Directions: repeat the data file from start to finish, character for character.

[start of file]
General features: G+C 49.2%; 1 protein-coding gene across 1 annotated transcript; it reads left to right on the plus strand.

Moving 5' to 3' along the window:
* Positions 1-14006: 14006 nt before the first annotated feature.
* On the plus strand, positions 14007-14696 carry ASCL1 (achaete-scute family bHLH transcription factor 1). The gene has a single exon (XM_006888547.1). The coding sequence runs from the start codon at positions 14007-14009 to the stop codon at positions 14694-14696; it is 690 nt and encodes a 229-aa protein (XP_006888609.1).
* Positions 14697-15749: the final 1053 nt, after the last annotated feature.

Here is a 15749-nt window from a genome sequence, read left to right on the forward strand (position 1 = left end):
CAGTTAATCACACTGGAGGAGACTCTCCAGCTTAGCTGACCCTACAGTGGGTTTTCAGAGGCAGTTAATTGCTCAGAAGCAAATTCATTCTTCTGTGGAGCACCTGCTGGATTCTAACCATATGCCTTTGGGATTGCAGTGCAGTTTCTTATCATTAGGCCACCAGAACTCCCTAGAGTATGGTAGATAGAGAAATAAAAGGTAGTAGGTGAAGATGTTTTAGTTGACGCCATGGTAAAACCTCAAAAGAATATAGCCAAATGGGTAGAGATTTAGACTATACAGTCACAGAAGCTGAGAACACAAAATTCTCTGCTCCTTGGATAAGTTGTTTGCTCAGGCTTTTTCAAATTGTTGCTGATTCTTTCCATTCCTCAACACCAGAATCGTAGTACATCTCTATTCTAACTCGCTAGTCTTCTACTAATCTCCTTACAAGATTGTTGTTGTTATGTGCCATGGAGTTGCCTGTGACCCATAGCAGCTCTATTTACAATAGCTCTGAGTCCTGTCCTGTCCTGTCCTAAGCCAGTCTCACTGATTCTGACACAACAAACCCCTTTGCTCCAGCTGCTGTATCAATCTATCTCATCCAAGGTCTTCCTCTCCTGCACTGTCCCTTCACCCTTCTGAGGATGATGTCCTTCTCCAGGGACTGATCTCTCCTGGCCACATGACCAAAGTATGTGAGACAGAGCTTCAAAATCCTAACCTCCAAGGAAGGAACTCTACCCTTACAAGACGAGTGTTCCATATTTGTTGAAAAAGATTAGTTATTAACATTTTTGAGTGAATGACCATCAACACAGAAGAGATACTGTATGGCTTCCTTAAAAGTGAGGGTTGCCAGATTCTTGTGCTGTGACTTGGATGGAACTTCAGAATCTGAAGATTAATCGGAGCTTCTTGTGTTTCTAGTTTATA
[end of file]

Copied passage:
General features: G+C 49.2%; 1 protein-coding gene across 1 annotated transcript; it reads left to right on the plus strand.

Moving 5' to 3' along the window:
* Positions 1-14006: 14006 nt before the first annotated feature.
* On the plus strand, positions 14007-14696 carry ASCL1 (achaete-scute family bHLH transcription factor 1). The gene has a single exon (XM_006888547.1). The coding sequence runs from the start codon at positions 14007-14009 to the stop codon at positions 14694-14696; it is 690 nt and encodes a 229-aa protein (XP_006888609.1).
* Positions 14697-15749: the final 1053 nt, after the last annotated feature.

Here is a 15749-nt window from a genome sequence, read left to right on the forward strand (position 1 = left end):
CAGTTAATCACACTGGAGGAGACTCTCCAGCTTAGCTGACCCTACAGTGGGTTTTCAGAGGCAGTTAATTGCTCAGAAGCAAATTCATTCTTCTGTGGAGCACCTGCTGGATTCTAACCATATGCCTTTGGGATTGCAGTGCAGTTTCTTATCATTAGGCCACCAGAACTCCCTAGAGTATGGTAGATAGAGAAATAAAAGGTAGTAGGTGAAGATGTTTTAGTTGACGCCATGGTAAAACCTCAAAAGAATATAGCCAAATGGGTAGAGATTTAGACTATACAGTCACAGAAGCTGAGAACACAAAATTCTCTGCTCCTTGGATAAGTTGTTTGCTCAGGCTTTTTCAAATTGTTGCTGATTCTTTCCATTCCTCAACACCAGAATCGTAGTACATCTCTATTCTAACTCGCTAGTCTTCTACTAATCTCCTTACAAGATTGTTGTTGTTATGTGCCATGGAGTTGCCTGTGACCCATAGCAGCTCTATTTACAATAGCTCTGAGTCCTGTCCTGTCCTGTCCTAAGCCAGTCTCACTGATTCTGACACAACAAACCCCTTTGCTCCAGCTGCTGTATCAATCTATCTCATCCAAGGTCTTCCTCTCCTGCACTGTCCCTTCACCCTTCTGAGGATGATGTCCTTCTCCAGGGACTGATCTCTCCTGGCCACATGACCAAAGTATGTGAGACAGAGCTTCAAAATCCTAACCTCCAAGGAAGGAACTCTACCCTTACAAGACGAGTGTTCCATATTTGTTGAAAAAGATTAGTTATTAACATTTTTGAGTGAATGACCATCAACACAGAAGAGATACTGTATGGCTTCCTTAAAAGTGAGGGTTGCCAGATTCTTGTGCTGTGACTTGGATGGAACTTCAGAATCTGAAGATTAATCGGAGCTTCTTGTGTTTCTAGTTTATA